With no plot details to speak of or even a release date, Knives Out 2 is a mystery in more ways than one. But Johnson has a track record of delivering the goods, and the fact this will drop on Netflix is a big coup for the streamer. Good stuff all round. 

5th - Top Gun: Maverick (May)

Tom Cruise has been promising audiences a second Top Gun for years, and this sequel – directed by Joseph Kosinski (Oblivion, TRON: Legacy) was shot in a pre-COVID world and has been sitting on the runway ever since, waiting for an opportune moment to swoop into cinemas.

Perhaps May 2022 is when Cruise's latest makes its landing; it's impossible to know nowadays. But, based on the trailers, this is every ounce the earnest and eager sequel that audiences have been waiting for, with plenty of choreographed dogfights, head-spinning camerawork, dreamy motorcycle rides, homoerotic sports and a reprise of Harold Faltermeyer original Top Gun theme. 

Cruise is back in the cockpit as ageing airforce instructor Pete 'Maverick' Mitchell, and in typical Cruise fashion, has ensured lots of the aerial stunts have his mug front and centre. And you know what, hats off to him – the stuntwork will no doubt astound in the same fashion as the Mission Impossible series. Speaking of Mission Impossible...

4th - Mission Impossible 7 (September)

Following the success of Mission Impossible Fallout, Tom Cruise and Christopher McQuarrie set about fashioning not one but two back-to-back sequels that up the ante and bring the action.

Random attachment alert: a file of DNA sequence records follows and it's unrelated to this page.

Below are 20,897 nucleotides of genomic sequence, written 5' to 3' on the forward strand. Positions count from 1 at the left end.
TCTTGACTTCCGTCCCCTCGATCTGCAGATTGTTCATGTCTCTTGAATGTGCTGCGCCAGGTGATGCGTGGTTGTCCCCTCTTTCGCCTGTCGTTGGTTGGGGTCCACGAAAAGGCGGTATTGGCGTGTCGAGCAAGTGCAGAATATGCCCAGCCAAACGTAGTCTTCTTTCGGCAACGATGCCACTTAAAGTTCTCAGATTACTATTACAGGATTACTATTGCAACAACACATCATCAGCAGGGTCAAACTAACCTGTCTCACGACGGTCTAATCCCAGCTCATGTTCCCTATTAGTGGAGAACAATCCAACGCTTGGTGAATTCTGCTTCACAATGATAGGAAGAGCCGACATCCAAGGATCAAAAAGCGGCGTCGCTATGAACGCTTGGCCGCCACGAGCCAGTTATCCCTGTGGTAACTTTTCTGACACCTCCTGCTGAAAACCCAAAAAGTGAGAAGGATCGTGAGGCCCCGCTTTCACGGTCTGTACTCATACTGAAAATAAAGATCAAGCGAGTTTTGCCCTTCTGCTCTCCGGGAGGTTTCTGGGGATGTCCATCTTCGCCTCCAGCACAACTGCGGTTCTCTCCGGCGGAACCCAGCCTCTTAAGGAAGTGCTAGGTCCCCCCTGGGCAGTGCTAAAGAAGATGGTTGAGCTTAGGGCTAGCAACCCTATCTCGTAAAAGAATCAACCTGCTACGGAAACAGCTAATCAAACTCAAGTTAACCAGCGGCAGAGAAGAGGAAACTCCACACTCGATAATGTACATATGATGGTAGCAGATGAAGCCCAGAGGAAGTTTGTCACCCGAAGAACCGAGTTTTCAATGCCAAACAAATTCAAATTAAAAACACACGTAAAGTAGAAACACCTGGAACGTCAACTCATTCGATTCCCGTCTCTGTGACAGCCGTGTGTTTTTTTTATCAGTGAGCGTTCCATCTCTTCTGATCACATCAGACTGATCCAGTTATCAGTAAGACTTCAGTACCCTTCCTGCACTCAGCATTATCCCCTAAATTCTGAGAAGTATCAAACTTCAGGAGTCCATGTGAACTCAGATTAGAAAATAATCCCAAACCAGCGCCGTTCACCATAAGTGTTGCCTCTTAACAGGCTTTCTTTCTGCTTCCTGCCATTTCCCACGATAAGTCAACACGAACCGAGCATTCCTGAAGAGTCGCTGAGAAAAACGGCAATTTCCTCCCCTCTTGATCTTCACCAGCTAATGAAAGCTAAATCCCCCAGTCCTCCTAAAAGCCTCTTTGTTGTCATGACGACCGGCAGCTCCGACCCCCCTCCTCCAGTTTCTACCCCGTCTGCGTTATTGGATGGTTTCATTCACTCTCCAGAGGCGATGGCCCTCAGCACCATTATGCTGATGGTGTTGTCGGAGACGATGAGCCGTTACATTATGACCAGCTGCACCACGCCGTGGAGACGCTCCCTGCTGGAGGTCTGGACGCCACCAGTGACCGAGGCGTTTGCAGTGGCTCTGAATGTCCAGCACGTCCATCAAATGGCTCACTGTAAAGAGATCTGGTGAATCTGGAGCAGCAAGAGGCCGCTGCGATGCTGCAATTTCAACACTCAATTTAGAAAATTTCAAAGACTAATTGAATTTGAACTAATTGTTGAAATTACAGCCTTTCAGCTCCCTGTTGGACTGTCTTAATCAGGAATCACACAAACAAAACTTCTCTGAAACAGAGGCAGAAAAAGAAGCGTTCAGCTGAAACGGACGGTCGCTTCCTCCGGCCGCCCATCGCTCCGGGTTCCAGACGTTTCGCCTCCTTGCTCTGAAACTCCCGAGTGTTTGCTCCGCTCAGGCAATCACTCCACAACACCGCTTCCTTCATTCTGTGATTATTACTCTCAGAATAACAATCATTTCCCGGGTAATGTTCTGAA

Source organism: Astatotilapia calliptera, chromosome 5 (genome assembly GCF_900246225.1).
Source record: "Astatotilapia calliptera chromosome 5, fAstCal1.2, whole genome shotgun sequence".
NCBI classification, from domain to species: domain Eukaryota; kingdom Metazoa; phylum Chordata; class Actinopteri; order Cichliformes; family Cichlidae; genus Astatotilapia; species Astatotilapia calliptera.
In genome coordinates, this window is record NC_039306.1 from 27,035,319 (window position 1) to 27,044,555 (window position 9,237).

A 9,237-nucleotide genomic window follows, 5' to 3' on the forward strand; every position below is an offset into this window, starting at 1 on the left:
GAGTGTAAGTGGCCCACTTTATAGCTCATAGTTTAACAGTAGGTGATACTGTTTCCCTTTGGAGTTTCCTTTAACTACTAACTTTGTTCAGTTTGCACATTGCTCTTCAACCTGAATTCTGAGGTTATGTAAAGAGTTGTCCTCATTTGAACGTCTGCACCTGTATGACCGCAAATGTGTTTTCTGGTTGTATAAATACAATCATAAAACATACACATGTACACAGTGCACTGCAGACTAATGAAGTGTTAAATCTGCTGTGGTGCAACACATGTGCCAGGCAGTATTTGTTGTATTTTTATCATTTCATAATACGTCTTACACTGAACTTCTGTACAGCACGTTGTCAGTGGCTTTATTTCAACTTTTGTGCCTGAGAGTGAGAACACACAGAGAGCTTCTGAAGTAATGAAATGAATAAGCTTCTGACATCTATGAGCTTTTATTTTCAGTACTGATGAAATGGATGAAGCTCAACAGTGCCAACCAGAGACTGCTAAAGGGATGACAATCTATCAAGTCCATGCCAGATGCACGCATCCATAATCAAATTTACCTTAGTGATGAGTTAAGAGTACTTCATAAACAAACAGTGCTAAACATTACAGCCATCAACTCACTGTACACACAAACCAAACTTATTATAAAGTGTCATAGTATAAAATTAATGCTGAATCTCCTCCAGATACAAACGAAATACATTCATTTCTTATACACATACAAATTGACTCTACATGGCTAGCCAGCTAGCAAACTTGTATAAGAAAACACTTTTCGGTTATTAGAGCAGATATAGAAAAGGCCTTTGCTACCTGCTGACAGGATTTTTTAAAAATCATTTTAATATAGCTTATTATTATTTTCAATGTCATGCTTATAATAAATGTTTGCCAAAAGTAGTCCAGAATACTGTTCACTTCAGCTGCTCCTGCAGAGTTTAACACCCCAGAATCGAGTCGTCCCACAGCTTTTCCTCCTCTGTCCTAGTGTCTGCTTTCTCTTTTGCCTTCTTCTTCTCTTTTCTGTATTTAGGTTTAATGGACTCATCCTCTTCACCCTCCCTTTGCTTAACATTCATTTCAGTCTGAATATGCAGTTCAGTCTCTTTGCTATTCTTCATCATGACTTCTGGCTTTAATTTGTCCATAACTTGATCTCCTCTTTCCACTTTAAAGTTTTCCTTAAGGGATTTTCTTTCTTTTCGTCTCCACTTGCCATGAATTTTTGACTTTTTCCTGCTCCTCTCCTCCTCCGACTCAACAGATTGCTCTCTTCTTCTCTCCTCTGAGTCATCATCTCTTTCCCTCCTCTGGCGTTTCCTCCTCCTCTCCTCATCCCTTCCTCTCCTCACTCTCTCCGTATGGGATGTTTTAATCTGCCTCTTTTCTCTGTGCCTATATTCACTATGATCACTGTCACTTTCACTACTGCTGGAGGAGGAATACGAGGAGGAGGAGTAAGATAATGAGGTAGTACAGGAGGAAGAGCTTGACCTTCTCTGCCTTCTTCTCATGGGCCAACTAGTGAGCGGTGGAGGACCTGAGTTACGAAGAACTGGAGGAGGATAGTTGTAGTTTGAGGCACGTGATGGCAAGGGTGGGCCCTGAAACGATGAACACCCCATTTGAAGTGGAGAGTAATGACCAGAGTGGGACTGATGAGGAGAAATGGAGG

The first, which doesn't have a subtitle yet (maybe it'll have a COVID spin, like Subject Zero or Delta Variant?) is set to drop in September, after shooting for what felt like forever and a day, in exotic locales such as Norway, Switzerland, Italy and...Birmingham. 

In terms of plot, there's very little on record right now – what we do know is that the usual suspects are back once again, with Cruise lining up alongside Simon Pegg's Benji, Ving Rhames' Luther, Rebecca Ferguson's Ilsa and Vanessa Kirby's Alana. Joining the cast are the likes of Hayley Atwell, Pom Klementieff, Shea Whigham, Rob Delaney and Mark Gatiss. What we have seen looks good; lots of daring hijinks including cars, trains and a spectacular motorcycle jump.

3rd - Avatar 2 (December)

There's one golden rule in Hollywood: Never bet against James Cameron. He might not be the most prolific filmmaker – hell, Avatar 2 will be his first feature film since the first Avatar in 2009 – but he is one of the most consistently successful and innovative. Aliens, Terminator 2, True Lies, Titanic, Avatar: each entry into the Cameron canon brings with it something new, exciting and dominates the box office.

Avatar 2 is his most audacious undertaking to date. Cameron has been beavering away on Avatar 2 and its sequels for over a decade, with photography in California and New Zealand taking over three years. Three years! Imagine that!